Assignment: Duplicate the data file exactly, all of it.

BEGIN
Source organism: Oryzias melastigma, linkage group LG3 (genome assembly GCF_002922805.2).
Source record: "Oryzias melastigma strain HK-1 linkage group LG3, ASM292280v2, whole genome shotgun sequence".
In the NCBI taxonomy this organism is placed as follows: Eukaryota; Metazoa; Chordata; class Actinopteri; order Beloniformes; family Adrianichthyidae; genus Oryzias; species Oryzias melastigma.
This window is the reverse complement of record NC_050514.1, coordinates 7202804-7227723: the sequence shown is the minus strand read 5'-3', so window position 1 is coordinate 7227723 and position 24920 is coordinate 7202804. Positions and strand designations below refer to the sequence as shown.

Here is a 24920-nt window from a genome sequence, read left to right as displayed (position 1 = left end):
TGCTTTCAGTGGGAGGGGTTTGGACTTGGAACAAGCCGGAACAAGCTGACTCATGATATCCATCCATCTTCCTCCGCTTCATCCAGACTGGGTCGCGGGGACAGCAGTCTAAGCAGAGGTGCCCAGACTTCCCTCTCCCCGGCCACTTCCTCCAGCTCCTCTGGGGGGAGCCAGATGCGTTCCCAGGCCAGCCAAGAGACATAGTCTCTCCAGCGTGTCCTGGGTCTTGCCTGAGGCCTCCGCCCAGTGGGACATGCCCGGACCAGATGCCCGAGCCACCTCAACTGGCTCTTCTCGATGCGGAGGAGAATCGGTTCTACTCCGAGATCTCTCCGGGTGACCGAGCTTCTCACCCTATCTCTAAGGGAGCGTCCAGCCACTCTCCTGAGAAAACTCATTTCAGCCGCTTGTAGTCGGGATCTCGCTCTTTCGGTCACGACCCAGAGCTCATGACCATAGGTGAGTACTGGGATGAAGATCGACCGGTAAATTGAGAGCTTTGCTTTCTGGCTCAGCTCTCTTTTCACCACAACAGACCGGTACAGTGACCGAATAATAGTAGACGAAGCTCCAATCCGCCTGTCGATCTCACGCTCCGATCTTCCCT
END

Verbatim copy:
Source organism: Oryzias melastigma, linkage group LG3 (genome assembly GCF_002922805.2).
Source record: "Oryzias melastigma strain HK-1 linkage group LG3, ASM292280v2, whole genome shotgun sequence".
In the NCBI taxonomy this organism is placed as follows: Eukaryota; Metazoa; Chordata; class Actinopteri; order Beloniformes; family Adrianichthyidae; genus Oryzias; species Oryzias melastigma.
This window is the reverse complement of record NC_050514.1, coordinates 7202804-7227723: the sequence shown is the minus strand read 5'-3', so window position 1 is coordinate 7227723 and position 24920 is coordinate 7202804. Positions and strand designations below refer to the sequence as shown.

Here is a 24920-nt window from a genome sequence, read left to right as displayed (position 1 = left end):
TGCTTTCAGTGGGAGGGGTTTGGACTTGGAACAAGCCGGAACAAGCTGACTCATGATATCCATCCATCTTCCTCCGCTTCATCCAGACTGGGTCGCGGGGACAGCAGTCTAAGCAGAGGTGCCCAGACTTCCCTCTCCCCGGCCACTTCCTCCAGCTCCTCTGGGGGGAGCCAGATGCGTTCCCAGGCCAGCCAAGAGACATAGTCTCTCCAGCGTGTCCTGGGTCTTGCCTGAGGCCTCCGCCCAGTGGGACATGCCCGGACCAGATGCCCGAGCCACCTCAACTGGCTCTTCTCGATGCGGAGGAGAATCGGTTCTACTCCGAGATCTCTCCGGGTGACCGAGCTTCTCACCCTATCTCTAAGGGAGCGTCCAGCCACTCTCCTGAGAAAACTCATTTCAGCCGCTTGTAGTCGGGATCTCGCTCTTTCGGTCACGACCCAGAGCTCATGACCATAGGTGAGTACTGGGATGAAGATCGACCGGTAAATTGAGAGCTTTGCTTTCTGGCTCAGCTCTCTTTTCACCACAACAGACCGGTACAGTGACCGAATAATAGTAGACGAAGCTCCAATCCGCCTGTCGATCTCACGCTCCGATCTTCCCT